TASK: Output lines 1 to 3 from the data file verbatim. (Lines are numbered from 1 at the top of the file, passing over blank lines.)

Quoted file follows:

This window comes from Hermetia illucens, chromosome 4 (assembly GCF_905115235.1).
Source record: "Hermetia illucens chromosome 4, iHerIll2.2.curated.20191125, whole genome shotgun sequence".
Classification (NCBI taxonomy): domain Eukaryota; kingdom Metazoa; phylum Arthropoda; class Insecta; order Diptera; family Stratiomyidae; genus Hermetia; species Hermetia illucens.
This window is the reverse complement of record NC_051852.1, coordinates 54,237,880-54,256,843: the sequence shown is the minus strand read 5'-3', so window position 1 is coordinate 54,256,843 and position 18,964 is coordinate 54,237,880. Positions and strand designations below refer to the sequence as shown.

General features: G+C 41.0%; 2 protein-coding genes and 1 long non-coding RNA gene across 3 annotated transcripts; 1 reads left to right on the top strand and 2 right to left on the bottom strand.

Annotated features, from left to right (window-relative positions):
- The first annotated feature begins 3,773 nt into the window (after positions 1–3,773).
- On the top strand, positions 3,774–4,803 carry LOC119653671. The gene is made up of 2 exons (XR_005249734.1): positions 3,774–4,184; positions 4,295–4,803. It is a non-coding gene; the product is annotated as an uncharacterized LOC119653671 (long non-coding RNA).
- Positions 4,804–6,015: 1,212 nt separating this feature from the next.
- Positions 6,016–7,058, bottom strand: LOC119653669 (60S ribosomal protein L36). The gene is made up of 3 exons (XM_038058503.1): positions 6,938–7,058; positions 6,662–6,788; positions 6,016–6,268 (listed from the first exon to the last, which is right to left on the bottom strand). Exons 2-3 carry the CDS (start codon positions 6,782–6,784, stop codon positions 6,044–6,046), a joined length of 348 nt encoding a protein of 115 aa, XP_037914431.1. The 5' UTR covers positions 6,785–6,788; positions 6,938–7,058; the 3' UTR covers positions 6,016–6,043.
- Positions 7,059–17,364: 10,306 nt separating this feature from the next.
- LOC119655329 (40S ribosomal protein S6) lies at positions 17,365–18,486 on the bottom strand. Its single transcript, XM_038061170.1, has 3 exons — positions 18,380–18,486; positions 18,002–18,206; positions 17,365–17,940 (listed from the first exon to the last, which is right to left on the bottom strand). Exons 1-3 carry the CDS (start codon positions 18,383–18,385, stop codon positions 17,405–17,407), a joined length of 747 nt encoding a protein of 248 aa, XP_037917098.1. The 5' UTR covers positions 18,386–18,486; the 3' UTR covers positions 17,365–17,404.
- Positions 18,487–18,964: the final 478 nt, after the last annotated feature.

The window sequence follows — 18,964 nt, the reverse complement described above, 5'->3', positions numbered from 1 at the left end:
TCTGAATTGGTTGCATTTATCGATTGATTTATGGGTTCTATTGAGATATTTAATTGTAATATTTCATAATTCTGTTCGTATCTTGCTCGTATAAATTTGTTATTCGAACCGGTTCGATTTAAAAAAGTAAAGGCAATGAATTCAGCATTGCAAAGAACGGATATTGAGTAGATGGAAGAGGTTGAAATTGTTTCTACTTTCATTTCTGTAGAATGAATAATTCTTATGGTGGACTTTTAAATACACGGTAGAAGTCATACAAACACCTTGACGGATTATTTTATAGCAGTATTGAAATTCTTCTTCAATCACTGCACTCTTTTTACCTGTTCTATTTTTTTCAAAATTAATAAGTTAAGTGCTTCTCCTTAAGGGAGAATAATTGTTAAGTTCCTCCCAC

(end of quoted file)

This window comes from Hermetia illucens, chromosome 4 (assembly GCF_905115235.1).
Source record: "Hermetia illucens chromosome 4, iHerIll2.2.curated.20191125, whole genome shotgun sequence".
Classification (NCBI taxonomy): domain Eukaryota; kingdom Metazoa; phylum Arthropoda; class Insecta; order Diptera; family Stratiomyidae; genus Hermetia; species Hermetia illucens.